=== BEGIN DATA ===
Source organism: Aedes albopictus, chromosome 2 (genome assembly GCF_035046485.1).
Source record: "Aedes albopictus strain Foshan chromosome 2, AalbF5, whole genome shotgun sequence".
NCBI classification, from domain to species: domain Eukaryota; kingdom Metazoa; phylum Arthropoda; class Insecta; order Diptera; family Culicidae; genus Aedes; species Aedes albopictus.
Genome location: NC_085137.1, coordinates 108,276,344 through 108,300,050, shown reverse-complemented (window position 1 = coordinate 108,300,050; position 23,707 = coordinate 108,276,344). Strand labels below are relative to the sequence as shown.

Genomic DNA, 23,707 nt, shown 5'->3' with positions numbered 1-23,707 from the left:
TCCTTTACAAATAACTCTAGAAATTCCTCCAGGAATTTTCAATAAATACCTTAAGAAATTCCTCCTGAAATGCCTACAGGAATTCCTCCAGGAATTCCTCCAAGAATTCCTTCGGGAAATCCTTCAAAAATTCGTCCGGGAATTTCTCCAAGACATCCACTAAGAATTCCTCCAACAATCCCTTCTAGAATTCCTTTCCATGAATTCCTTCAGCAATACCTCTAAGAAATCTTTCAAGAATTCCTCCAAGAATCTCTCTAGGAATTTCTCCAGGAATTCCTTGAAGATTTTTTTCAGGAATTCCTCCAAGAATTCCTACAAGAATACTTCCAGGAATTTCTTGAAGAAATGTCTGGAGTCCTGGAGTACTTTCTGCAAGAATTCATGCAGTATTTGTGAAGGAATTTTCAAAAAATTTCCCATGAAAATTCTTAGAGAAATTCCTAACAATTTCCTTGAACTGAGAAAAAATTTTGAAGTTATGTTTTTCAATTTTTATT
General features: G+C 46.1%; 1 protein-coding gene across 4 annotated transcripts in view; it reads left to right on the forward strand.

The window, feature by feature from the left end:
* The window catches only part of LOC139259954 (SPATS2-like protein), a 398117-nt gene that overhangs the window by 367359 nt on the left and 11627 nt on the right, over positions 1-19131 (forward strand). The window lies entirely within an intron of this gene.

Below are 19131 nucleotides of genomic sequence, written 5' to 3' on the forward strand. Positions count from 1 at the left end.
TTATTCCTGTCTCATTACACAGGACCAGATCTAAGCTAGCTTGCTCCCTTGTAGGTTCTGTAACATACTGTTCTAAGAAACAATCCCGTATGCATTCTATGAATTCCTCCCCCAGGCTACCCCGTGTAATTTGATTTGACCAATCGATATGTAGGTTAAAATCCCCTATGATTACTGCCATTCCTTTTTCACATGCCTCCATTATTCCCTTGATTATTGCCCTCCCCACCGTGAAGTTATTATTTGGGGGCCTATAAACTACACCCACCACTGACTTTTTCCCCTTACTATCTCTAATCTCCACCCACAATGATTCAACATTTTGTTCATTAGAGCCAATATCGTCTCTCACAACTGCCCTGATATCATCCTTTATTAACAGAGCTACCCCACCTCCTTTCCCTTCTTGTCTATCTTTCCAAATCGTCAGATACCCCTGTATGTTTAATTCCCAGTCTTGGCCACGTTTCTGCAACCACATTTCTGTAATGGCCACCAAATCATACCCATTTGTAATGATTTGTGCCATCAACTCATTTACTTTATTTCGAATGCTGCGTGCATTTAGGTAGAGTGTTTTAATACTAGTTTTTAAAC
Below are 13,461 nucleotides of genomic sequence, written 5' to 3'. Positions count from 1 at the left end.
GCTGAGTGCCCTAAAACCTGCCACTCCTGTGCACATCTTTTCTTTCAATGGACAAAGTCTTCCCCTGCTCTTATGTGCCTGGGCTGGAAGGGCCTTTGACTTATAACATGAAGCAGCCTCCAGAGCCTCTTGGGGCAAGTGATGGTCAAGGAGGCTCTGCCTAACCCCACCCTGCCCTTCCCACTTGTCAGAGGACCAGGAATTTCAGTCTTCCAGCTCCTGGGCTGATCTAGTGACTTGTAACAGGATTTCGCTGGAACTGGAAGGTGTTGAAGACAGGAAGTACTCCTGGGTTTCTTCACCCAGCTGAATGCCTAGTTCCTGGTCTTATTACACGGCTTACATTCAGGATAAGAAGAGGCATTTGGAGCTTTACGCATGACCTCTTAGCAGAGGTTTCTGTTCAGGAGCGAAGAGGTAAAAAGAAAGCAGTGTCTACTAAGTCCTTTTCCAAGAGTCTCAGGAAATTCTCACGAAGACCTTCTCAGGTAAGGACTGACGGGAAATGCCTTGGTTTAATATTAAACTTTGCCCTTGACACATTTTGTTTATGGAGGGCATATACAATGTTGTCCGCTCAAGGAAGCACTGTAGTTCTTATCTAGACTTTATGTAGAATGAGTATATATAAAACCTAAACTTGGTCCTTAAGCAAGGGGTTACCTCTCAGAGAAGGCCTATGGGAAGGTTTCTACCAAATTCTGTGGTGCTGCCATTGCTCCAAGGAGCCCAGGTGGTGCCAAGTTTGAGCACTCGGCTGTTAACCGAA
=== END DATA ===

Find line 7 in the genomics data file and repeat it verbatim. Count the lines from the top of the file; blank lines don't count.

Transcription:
General features: G+C 46.1%; 1 protein-coding gene across 4 annotated transcripts in view; it reads left to right on the forward strand.